Jamie Ross

The Kremlin-backed news network RT kicked off its Election Day coverage with an interview with Rudy Giuliani, who gleefully helped spread misinformation about the vote. President Donald Trump’s personal lawyer appeared on RT’s Going Underground show in an interview broadcast Tuesday morning. During the chat, Giuliani furthered a Russian disinformation campaign to make false claims about Joe Biden’s health, namely that he’s “suffering from dementia.” more...

Jaclyn Diaz

Former National Security Agency contractor and whistleblower Edward Snowden announced Monday he plans to seek Russian citizenship, while also maintaining his U.S. nationality. Snowden made the announcement on Twitter as he retweeted his wife, Lindsay's, message from Oct. 28 announcing the couple are expecting a baby. Snowden said they are seeking Russian citizenship to ensure they will be able to live with their future son. "After years of separation from our parents, my wife and I have no desire to be separated from our son. That's why, in this era of pandemics and closed borders, we're applying for dual US-Russian citizenship," Snowden said in his tweet. more...

The actor’s career and reputation were in tatters Monday morning after an astonishing High Court verdict found that a British newspaper was right to label him a “wife beater.”
Tom Sykes

Johnny Depp is a wife beater, the high court in London ruled today. The stunning verdict, which went against most expectations, will be appealed by Depp, his legal team said, calling it “as perverse as it is bewildering.” After examining 14 alleged episodes of abuse, the judge ruled that a 2018 story in the Sun newspaper that labeled Depp a “wife beater” was “substantially true.”

Depp was suing News Group Newspapers (NGN), the publishers of the British newspaper, for libel over the article that said the 57-year-old attacked his ex-wife, Amber Heard, 34, during their relationship. During the trial, Depp denied he’d ever been violent toward his ex-wife and claimed she’d been abusive toward him during their relationship, including accusing her of putting out a cigarette in his face and throwing a vodka bottle. However, lawyers for NGN based their defense on 14 specific allegations of abuse by Heard between 2013 and 2016. Heard was their star witness. more...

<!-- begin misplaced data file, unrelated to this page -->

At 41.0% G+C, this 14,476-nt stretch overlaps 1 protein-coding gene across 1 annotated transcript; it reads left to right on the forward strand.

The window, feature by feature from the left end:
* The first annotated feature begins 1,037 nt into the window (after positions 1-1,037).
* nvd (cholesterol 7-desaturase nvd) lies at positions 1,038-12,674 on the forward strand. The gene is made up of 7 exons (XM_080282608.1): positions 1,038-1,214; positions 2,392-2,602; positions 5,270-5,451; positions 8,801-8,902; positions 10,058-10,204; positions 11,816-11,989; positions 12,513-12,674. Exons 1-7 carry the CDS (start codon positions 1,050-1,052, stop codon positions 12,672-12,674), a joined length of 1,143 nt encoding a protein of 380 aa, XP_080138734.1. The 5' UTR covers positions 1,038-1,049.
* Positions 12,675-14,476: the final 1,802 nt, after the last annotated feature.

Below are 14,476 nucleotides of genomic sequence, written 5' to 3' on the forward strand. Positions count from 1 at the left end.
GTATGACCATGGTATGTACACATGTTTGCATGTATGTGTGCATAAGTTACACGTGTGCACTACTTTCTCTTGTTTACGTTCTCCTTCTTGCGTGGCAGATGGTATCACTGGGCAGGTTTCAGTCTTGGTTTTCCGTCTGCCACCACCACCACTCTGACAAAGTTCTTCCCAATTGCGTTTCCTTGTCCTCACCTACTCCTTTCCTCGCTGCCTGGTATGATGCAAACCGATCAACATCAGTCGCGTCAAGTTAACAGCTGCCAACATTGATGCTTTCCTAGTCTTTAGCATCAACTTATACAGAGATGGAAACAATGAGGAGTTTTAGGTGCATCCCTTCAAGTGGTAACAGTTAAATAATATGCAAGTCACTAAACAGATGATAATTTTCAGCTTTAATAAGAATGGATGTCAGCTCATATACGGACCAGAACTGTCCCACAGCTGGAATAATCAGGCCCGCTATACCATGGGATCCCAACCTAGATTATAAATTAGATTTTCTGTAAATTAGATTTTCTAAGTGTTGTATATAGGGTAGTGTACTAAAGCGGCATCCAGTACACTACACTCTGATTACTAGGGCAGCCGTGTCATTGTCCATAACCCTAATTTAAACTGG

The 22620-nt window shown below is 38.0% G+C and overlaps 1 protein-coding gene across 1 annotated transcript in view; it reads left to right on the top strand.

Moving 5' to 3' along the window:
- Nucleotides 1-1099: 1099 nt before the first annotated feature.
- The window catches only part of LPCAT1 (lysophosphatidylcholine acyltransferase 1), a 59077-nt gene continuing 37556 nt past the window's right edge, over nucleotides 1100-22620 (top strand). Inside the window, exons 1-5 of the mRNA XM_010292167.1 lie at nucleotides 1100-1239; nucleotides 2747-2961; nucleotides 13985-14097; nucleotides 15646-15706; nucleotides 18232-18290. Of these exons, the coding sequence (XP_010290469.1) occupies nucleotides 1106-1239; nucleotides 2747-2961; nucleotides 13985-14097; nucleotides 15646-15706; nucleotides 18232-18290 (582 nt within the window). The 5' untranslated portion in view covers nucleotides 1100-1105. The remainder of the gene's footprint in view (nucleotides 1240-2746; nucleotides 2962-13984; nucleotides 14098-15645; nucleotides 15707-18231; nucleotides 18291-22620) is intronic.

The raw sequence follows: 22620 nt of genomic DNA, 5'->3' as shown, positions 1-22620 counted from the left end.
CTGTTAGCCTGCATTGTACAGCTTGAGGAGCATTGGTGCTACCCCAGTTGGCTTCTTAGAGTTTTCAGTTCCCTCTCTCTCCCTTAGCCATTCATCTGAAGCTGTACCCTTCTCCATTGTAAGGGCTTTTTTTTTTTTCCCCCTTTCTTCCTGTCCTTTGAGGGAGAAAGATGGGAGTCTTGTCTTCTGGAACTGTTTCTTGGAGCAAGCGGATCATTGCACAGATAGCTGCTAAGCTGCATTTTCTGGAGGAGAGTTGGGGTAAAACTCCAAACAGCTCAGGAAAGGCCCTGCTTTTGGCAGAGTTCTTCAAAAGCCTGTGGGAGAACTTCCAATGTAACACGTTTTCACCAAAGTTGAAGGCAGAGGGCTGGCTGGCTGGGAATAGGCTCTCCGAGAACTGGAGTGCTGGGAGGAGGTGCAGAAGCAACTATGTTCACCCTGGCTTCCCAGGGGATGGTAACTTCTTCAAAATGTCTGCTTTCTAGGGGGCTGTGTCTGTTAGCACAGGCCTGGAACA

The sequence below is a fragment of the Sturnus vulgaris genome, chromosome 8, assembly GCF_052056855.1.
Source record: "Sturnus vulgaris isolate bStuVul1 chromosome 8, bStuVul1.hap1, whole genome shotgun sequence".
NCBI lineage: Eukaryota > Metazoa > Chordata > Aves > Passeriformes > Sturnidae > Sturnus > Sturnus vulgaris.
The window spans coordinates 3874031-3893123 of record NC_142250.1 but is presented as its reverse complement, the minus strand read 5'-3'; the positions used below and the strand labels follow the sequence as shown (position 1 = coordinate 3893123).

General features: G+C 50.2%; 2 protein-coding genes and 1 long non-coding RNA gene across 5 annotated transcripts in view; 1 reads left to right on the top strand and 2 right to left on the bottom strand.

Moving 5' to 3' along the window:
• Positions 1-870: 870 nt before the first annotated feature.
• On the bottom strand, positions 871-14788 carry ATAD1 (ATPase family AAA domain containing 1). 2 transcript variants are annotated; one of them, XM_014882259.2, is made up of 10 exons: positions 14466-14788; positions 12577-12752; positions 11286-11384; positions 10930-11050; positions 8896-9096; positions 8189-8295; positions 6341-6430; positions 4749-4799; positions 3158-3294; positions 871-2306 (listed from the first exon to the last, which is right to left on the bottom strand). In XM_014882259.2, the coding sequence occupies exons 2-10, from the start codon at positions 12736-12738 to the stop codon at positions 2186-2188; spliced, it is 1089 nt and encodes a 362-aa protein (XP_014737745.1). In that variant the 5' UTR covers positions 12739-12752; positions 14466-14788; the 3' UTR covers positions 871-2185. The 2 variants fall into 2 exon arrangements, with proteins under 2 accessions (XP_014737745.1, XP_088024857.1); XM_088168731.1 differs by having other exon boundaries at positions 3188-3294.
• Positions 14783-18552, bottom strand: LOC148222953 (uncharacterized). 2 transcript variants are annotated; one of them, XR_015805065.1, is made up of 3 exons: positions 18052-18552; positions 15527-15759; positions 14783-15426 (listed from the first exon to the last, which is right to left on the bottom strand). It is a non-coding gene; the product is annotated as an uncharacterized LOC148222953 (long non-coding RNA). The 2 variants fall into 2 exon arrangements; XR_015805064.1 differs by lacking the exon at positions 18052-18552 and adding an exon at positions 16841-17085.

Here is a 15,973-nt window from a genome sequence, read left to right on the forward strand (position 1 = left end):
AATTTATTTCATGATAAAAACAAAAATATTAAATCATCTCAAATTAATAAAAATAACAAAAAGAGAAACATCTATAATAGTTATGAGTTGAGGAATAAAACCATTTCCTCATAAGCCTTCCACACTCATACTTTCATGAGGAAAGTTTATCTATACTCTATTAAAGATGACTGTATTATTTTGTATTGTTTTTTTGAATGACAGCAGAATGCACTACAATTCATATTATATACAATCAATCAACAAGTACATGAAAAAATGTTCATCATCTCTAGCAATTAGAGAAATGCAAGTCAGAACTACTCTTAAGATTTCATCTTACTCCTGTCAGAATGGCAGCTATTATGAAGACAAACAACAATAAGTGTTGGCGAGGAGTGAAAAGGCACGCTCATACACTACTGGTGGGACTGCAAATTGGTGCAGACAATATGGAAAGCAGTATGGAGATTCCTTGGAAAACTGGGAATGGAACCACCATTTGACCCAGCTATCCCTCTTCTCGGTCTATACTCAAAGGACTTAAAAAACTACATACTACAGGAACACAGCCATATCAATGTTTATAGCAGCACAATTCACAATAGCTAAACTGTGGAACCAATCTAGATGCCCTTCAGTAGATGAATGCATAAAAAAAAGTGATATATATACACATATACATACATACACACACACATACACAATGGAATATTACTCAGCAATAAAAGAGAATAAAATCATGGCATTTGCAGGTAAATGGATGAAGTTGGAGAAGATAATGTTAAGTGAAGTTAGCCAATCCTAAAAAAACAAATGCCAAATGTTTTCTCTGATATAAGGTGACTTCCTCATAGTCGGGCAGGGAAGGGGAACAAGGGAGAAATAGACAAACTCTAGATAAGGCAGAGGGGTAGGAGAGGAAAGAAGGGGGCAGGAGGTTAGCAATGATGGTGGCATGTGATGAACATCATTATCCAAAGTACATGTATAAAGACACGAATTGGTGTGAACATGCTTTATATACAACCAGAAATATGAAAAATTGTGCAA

Yen Nee Lee

China’s factory activity expanded for the sixth straight month in October as business confidence grew to its strongest in years, a private survey showed on Monday. The Caixin/Markit Purchasing Managers’ Index for Chinese manufacturing came in at 53.6 for October, better than the 53.0 forecast by analysts in a Reuters poll. The latest reading was the highest since January 2011, the survey results showed.

PMI readings above 50 indicate expansion, while those below that signal contraction. PMI readings are sequential and indicate month-on-month expansion or contraction. China’s vast manufacturing industry has been recovering as the country’s coronavirus outbreak appears largely under control. The October Caixin/Markit PMI showed that the country’s manufacturing recovery has continued to pick up speed, said Wang Zhe, senior economist at Caixin Insight Group. more...

By Madeline Holcombe and Alta Spells, CNN

(CNN) A male suspect is in custody after two people were killed and five others injured in a stabbing attack Saturday night in Quebec City, reported CNN partner CBC News. According to preliminary reports, the suspect was wearing medieval dress, the Quebec City Police Service said in a post on Twitter. The five injured victims were transported to local hospitals with different levels of injury and the suspect was taken to the hospital for evaluation, police spokesperson Étienne Doyon said, according to CBC News. more...


New skirmishes between police and protestors broke out in Rome on Saturday following clashes in Florence a night earlier that Italy's interior minister blamed on "violent fringe elements". Protesters have taken to the streets in the past week in cities across Italy, including Rome, Naples and Turin, to criticise a new series of restrictions to aimed at stopping an alarming rise in coronavirus cases, even as the government considers more stringent measures to be announced as early as Monday.